• Inside Development
  • Inside Development
Land Matters for food security

Why strong land rights advance food security

By Eric Postel04 September 2013

A woman on a cassava farm at Cauca, Colombia. Clear and defined property rights empower farmers to make better economic decisions with their land, avoid land conflicts or illegal land grabs, and enable them to look into long-term resource management and sustainability practices. Photo by: Neil Palmer/CIAT / CC BY-SA

By Eric Postel, assistant administrator of the U.S. Agency for International Development, and Tjada McKenna, Feed the Future’s deputy coordinator for development

Under U.S. President Barack Obama’s Feed the Future initiative, we have made incredible strides in increasing crop yields, agricultural surpluses and farmers’ incomes.

We have supported training, the implementation of new technologies and climate-smart management techniques to facilitate economic growth, increase security for the world’s most vulnerable populations, and improve child nutrition and life expectancy. We have targeted assistance to women smallholder farmers, who contribute the great majority of smallholder agricultural labor, resulting in greater investments in children’s health and education.

In order to continue this momentum and make hunger, undernutrition and extreme poverty permanently a thing of our past, we must do more. This includes working with governments around the world to help them develop secure property rights for farmers — both large and small-scale.

We hear from smallholder farmers around the world that they want to increase their productivity and earn greater income to feed their families, send their children to school, and pay for medicine and other life necessities — in short, they want a better life. But in many parts of the world, farmers lack the tools, technology and rights to achieve these aspirations.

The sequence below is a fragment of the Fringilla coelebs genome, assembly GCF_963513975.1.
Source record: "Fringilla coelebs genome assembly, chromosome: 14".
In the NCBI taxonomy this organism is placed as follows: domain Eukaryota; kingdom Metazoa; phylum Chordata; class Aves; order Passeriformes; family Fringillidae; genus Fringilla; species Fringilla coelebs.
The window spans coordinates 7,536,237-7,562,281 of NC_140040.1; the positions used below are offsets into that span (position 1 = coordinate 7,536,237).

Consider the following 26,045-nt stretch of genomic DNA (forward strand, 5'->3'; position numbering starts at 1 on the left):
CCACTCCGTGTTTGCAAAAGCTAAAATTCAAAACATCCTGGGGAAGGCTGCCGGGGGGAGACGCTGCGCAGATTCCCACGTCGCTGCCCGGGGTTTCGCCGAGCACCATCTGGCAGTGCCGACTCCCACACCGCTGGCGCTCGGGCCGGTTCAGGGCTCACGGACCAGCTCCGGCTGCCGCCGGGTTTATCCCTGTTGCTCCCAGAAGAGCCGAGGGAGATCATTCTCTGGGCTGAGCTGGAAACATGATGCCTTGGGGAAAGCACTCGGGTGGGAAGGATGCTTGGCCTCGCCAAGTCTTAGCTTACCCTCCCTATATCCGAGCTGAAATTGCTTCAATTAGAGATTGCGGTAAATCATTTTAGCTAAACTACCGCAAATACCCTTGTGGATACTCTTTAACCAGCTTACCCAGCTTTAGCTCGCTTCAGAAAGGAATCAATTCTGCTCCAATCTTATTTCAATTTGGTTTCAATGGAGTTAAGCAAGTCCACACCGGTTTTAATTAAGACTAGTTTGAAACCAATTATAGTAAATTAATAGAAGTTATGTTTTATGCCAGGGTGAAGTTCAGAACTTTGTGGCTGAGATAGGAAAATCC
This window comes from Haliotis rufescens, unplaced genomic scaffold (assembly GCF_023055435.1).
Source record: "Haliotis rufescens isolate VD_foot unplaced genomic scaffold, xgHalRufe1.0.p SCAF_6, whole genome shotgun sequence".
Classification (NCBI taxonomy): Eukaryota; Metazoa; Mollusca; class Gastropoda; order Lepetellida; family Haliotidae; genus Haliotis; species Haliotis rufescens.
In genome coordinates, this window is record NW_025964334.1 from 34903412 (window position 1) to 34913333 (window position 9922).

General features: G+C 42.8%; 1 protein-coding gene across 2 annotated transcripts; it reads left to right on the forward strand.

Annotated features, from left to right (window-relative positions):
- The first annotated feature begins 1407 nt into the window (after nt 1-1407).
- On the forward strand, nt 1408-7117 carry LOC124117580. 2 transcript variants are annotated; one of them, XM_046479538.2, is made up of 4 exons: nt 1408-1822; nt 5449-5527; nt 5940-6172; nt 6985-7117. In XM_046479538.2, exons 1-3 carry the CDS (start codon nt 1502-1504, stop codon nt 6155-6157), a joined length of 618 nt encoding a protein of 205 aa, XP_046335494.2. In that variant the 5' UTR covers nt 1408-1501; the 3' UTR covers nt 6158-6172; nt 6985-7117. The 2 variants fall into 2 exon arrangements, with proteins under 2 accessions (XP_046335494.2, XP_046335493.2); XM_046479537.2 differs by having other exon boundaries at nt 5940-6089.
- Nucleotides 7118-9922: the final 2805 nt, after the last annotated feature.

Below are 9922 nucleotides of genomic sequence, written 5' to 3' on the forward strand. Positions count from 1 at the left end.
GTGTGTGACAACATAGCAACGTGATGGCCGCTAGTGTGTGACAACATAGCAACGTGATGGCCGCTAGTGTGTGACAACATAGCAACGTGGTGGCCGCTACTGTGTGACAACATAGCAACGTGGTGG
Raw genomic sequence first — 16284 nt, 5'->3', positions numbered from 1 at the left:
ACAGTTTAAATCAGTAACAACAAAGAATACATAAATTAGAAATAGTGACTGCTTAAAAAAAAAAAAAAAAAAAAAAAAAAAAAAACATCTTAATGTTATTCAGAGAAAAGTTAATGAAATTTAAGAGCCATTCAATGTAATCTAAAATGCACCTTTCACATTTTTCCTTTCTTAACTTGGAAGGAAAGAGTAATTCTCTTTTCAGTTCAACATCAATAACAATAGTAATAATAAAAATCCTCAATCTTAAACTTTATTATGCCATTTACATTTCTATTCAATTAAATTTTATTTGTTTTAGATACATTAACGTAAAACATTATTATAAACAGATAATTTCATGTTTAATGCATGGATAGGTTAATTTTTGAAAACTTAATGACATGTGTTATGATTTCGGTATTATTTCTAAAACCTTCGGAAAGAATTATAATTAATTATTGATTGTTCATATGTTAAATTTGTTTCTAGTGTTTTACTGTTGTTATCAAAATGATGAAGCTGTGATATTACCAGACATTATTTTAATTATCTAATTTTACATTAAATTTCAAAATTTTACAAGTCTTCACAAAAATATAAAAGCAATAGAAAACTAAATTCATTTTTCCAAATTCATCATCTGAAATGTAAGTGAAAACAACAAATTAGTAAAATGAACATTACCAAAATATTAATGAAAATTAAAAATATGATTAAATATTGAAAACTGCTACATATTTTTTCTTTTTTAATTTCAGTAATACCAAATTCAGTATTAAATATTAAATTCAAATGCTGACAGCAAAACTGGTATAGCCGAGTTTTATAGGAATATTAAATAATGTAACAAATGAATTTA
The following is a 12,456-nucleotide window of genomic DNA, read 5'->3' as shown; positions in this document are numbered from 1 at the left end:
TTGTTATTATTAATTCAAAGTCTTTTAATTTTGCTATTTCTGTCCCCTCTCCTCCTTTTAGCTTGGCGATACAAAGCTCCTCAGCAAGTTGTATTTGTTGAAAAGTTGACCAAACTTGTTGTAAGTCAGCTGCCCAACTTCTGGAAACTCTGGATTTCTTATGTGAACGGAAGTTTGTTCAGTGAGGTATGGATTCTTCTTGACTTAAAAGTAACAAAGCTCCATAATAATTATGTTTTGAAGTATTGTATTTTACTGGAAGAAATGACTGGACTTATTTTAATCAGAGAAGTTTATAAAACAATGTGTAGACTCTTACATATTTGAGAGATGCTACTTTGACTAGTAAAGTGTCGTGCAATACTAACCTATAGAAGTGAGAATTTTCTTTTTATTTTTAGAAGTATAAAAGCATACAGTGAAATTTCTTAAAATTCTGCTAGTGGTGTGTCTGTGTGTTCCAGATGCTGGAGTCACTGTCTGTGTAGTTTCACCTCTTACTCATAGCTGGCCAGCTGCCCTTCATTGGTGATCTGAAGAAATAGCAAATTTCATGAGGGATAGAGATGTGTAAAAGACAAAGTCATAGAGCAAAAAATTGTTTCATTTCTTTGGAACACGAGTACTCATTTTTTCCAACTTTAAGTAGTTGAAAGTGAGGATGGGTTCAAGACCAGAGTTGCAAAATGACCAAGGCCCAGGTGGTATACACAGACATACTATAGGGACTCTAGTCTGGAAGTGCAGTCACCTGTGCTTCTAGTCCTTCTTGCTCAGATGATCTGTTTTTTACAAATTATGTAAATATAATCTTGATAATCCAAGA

To take advantage of new tools and technologies, farmers in all countries need strong property rights to be certain that they will have their land long enough to realize the benefits of their investments. They need to have confidence that their land and crops will not be seized by more powerful interests — particularly if they make productivity-enhancing investments, for example in soil and water conservation — without due process and compensation. Strengthening property rights is even more important for women, who often have fewer and weaker property rights than men, yet play a larger role in agriculture in many countries where we work.

When property rights are clear and secure, all farmers are empowered to make better economic decisions, including whether to sell or lease their land, expand their production, recruit non-family labor, and plant long-term crops for local consumption and for the market. With clear rights to land, farmers are more likely to make investments that increase crop yields, practice sustainable farming methods that improve soil quality, and better manage their resources. At the same time, transparent land rights provide those interested with the option to move out of agriculture — and encourage responsible investment for those who choose to stay.

The global community has recognized the critical role that property rights play in achieving food security for all and has recently increased its support for strengthening property rights. In 2012, African leaders, G-8 nations and private sector partners formed the New Alliance for Food Security and Nutrition. Its goal is to lift 50 million people in sub-Saharan Africa out of poverty over 10 years. To realize this goal, nine New Alliance countries in Africa have committed to a number of policy reforms, including strengthening land governance, partnering with private firms and allocating a larger portion of their national budgets to agriculture. This is a breakthrough approach intended to deliver results at scale and transform economies.